As Djibouti Prepares To Topple Next, Should One Go Long A Girl's Best Friend?

Tyler Durden's picture

As what is rapidly becoming the biggest wave of revolutionary discontent since 1989 Eastern Europe spreads to every less than wealthy country and region, the next regime to topple may be that of smallish Ethiopia and Somalia neighbor Djibouti. The tiny country, with a population of less than a million, known only for being situated at the horn of Africa, has just seen a major (relatively speaking) protest, calling for President Ismael Omar Guelleh to step down. And while the country is completely insignificant geopolitically, it is merely a stepping stone as the African dominoes spread south: are Ethiopia and Somalia next to go? And after them all of central, and then southern Africa? So here's a thought - should the unrest reach Congo, and eventually South Africa, what will happen to the price of diamonds? While De Beers will be giddy to see a plunge in already artificially low supply, the story will be of course that no more shiny pure carbon crystals are made. And as the natural market for diamonds tends to be the rather affluent portion of society which is the only one to have benefited from loose liquidity, passing on diamond prices may not be perceived as all that difficult?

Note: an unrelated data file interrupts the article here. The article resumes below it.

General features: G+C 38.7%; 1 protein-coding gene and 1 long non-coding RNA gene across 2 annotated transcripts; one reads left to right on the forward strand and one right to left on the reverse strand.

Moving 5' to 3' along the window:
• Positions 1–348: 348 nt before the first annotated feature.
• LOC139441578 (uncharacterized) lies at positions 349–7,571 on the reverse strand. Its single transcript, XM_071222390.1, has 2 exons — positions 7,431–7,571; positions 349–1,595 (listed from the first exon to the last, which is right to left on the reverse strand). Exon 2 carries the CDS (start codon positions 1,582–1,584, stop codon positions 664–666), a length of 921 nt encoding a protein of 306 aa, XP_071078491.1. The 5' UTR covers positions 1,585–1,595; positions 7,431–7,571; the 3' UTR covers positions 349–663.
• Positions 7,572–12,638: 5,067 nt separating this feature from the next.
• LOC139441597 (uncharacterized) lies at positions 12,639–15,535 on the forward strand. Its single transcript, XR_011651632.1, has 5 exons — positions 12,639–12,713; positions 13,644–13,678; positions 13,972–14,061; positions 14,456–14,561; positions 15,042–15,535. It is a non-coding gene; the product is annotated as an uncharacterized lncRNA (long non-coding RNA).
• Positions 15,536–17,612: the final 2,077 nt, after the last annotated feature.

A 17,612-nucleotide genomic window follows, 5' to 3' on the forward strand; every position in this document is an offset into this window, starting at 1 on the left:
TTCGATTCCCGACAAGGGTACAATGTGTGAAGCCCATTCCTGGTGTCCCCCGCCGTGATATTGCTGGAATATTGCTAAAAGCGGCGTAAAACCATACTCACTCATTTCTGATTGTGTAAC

More on Djibouti from the BBC:

Thousands of people have taken to the streets of Djibouti to call for President Ismael Omar Guelleh to step down.

The demonstrators were reportedly monitored closely by security forces in riot gear.

Mr Guelleh's family has governed the Red Sea city state since independence from France in 1977. The United States has a large military base in Djibouti.

The constitution was last year amended, to let Mr Guelleh seek a third term.

Some of the protesters say they will stay in a stadium until Mr Guelleh, 63, leaves power in the Somali-speaking country.

Elections are due in April. Mr Guelleh was re-elected unopposed in 2005.

The protesters held banners reading "IOG out" and "No to a third mandate", reports the AFP news agency.

How long before we read a comparable report about all the largest diamond exporters in the world?